I have followed the characters through some of the most horrific events anyone could ever imagine and have grown to care about them like they were my own creation. Sometimes, living in a safe home in America, it is easy to forget that what these characters are going through is real. But, even though the people are fictional, the stories ARE real, and horrifying, and amazing, and full of human emotion and truth and power.

    I stopped reading this evening at a part of the book that…well…really couldn’t get much more ugly. The unfairness makes me grit my teeth. I think that this book should be read in every highschool, distributed freely to ANYONE who can read. I haven’t even finished it and I already know that this is probably the single most effecting literature I will ever read. Hats off to Mr. Mistry for showing a side of the world that many would never be able to see, and the triumphs and joys that can come, even in the most desperate of times. Truly a lesson to all humans, wherever in the world they may live.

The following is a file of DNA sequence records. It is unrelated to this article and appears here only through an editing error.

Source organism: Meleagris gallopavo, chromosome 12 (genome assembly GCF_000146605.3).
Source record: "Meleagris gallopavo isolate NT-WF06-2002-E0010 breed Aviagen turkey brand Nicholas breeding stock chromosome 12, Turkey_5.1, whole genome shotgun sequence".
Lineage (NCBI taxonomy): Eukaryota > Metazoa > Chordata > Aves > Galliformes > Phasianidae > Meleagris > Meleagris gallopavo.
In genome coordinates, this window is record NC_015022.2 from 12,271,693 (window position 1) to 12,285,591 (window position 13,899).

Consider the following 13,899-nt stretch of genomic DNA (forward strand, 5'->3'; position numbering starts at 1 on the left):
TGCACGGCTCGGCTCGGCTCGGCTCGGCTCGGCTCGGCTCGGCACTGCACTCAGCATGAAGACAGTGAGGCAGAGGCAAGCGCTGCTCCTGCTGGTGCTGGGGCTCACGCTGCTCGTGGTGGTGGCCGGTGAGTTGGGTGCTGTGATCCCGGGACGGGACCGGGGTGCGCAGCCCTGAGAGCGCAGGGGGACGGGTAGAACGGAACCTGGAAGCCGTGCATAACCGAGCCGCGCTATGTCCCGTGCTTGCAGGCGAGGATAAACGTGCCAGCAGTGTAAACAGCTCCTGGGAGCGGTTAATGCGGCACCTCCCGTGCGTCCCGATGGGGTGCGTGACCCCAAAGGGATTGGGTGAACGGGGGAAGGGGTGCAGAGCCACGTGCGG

4. Thanks Kat for expressing your views. It is to Mistry’s credit that he succeeds in painting such a foreboding picture. But it would be unfair to base one’s idea of India solely on the basis of this book.


  5. I read this book several years ago on Oprahs’ recommendation. I have never before or since read anything quite like it. One moment you are filled with hope for the characters, the next moment with sadness and hopelessness…like an emotional roller coaster ride. I read alot, but this outstanding book definitely left a lasting impression. I plan to recommend it to my book club and recommend it highly to anyone interested in other cultures.